variation, or contrast Sections Sections consist of two or more periods Sections can consist of contrasting or similar periods Form Form delineates the material of a work

or movement of music Form is usually described by u.c. letters in alphabetical order ABA form (called ternary) indicates one musical idea (section A) followed by a contrasting musical idea (section B) followed by a return of section A Structure

Structure is NOT form Structure indicates relative importance of musical material (hierarchy) Structure deletes less important musica material in order to highlight the important musical material Example

QuickTime and a TIFF (Uncompressed) decompressor are needed to see this picture. MIDI

Musical Instrument Digital Interface Watch it: MIDI interface is redundant Does not create sound Like a musical score Channels tell sequencers (Finale, Sibelius, etc.) when to turn on a channel, turn off a channel, etc.

Set the instrument in any channel you want MIDI and Music Notation Ontime: 0; Duration:500 = an eighth-note in music notation Ontime: 845; Duration:260 = gibberish in music notation Result: keep your cope-events in logical ontimes and logical durations

Triplets, etc. = 333, 333, 334 durations, etc. If you want good notation-be careful!!! MIDI types Performed MIDI files Must quantize to a given duration that often alters the music severely Non-performed MIDI files

Works best for analyzing music Remember Music notation is an algorithm Music notation is an algorithm created by other people Music notation is an algorithm created by other people that severely limits expression Ledger lines, rhythm, pitch, etc.

MIDI need not have such limitations Only if you wish to see your music represented Great music is music that:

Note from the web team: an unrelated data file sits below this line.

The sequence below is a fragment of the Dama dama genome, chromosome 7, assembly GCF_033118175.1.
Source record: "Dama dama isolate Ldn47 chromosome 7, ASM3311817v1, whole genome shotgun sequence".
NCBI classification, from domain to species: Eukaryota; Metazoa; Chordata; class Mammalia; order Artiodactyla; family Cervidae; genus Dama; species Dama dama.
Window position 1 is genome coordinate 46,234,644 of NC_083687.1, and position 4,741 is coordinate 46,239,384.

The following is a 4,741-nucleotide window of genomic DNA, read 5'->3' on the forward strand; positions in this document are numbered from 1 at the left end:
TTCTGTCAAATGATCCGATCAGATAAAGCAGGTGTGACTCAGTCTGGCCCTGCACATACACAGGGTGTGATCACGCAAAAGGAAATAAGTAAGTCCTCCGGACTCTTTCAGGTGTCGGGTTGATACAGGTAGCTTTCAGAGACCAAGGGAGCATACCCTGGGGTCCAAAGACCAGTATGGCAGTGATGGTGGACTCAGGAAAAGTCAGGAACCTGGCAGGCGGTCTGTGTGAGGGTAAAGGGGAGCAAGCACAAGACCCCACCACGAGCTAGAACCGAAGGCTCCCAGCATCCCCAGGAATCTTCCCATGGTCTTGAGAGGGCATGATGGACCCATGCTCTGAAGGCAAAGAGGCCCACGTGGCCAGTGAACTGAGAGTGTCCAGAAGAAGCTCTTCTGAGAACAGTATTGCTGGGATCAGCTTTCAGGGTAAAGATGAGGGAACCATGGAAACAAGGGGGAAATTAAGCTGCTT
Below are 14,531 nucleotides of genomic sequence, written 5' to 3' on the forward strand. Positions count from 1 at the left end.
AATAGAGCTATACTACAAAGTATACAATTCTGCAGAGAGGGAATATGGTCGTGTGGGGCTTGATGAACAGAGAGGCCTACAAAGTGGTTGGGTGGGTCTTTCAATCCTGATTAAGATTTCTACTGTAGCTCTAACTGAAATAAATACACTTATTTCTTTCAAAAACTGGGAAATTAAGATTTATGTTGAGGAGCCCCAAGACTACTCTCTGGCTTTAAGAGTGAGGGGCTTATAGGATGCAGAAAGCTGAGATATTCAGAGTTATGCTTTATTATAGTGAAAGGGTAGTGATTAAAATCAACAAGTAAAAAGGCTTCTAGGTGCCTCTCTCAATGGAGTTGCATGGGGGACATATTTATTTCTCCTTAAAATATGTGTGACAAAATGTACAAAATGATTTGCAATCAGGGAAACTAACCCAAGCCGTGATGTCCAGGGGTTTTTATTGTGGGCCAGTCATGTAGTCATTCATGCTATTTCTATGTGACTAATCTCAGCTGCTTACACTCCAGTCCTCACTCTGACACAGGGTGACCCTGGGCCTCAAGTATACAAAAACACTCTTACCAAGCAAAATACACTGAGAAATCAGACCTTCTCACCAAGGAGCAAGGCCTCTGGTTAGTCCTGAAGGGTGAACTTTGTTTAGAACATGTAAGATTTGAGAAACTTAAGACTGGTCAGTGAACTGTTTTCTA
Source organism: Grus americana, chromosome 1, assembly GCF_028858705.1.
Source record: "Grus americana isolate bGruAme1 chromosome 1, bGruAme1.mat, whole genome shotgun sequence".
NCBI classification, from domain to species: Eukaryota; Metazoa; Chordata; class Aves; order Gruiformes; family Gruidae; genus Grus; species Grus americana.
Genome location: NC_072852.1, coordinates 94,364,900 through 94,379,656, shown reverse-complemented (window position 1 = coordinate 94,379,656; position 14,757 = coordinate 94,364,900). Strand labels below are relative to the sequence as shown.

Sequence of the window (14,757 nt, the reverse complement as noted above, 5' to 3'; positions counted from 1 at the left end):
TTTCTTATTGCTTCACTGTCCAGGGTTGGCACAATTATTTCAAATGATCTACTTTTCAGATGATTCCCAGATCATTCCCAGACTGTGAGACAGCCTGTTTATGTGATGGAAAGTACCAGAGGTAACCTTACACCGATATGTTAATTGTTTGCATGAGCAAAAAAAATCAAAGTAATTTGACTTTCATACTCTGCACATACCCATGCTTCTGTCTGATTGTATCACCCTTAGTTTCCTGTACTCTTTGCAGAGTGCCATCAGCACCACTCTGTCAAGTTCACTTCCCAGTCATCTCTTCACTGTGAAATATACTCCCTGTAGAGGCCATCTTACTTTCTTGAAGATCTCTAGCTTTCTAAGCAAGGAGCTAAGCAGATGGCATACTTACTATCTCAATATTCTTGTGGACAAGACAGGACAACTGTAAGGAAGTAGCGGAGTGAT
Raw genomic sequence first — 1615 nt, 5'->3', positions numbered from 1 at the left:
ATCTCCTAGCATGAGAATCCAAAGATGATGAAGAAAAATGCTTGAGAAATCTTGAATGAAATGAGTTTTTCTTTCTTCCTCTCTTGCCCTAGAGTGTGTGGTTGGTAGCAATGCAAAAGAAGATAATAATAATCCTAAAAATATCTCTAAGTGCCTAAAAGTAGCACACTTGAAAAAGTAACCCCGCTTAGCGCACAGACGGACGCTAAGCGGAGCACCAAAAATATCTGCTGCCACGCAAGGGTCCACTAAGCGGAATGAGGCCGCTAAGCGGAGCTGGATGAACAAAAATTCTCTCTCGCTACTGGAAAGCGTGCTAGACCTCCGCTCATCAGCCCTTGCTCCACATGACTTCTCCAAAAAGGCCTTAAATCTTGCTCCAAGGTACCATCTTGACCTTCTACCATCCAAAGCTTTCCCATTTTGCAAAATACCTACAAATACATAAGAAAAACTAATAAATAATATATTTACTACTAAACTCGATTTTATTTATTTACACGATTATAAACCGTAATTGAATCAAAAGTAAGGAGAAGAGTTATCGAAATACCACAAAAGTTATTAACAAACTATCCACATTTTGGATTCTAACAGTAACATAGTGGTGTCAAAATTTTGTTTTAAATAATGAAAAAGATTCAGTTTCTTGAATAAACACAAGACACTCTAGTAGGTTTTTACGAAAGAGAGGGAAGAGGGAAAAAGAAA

Sells the most? Performed the most? Listened to the most? Talked about the most? Differing arrangements the most?

Quoted the most? Lasts the longest? If so The best restaurant would be Burger King The best film would be Titanic The best author would be Stephen King The best hotel would Best Western

The best music would be the Star Spangled Banner Then what is it? Best: music that does the most with the least Worst: music that does the least with the most Or

Best: music that gets better the more you listen to it Worst: music that you listen to once. Best music is like an onion Keep peeling off the layers and continue to discover something new. Personal taste

There is no such thing as good music. There is no such thing as bad music. There is only music you like or dont like. George Lewis (1952-) improvises via trombone with his Voyager hardware and software a portable computer, 'listens' via a

microphone to Lewis' trombone improvisations quickly generates musical responses that make appropriate melodic, harmonic, and rhythmic sense Andrei Andreyevich Markov 1856 - 1922 QuickTime and adecompressor

TIFF are (Uncompressed) needed to see this picture. Markov Chains Probability Typically measured between 0.0 and 1.0 For events following another event must

total 1.0 Important in statistics Be careful in establishing (e.g., the probability of heads up on a tossed coin is forever 0.5 no matter how many times the coin is tossed). Zero order Markov Chain Pseudo-random choices.

First order Markov Chain indicates that the current event will effect the choice of the following event. A B

C A 0 .5

.5 B .5 0 .5

C .5 .5 0

Second order Markov chain Two successive events will influence the next event A B C

AA 0 1.0 0

AB .3 .3 .4 AC

0 .2 .8 BA

0 .6 .4 BB .2

.5 .3 BC 0

1.0 0 CA .7 .2

.1 CB .1 .4

.5 CC .2 .8 0

Random Walk A B C

A 0 1.0 0 B

.5 0 .5 C

0 1.0 0 Example for Markov Markov Chains

Are a type of grammar (syntax) Many types of grammars (e.g., finite state, recursive, augmented transition, etc.) These are typically linear Robust grammars require hierarchy Hierarchy is non-linear Hidden Markov Models (HMMs) Markov works for representations (x) for

actual states (x) only as in QuickTime and a TIFF (Uncompressed) decompressor are needed to see this picture. Write code that will analyze first-order Markov info for

monophonic music. Define Lisp functions that: will transpose events any distance up or down. a predicate

determining whether or not its arg is a cope-event or not. changes the tempo of an eventlist. plays an eventlist backwards.

delays the beginning of an eventlist by any amount. makes canons from an eventlist.

Assignment: Create Markov code to analyze data representing pitches Send code to me via e-mail before next Thursday

Make sure the code works is well documented top down makes sense Your midi files play them and discuss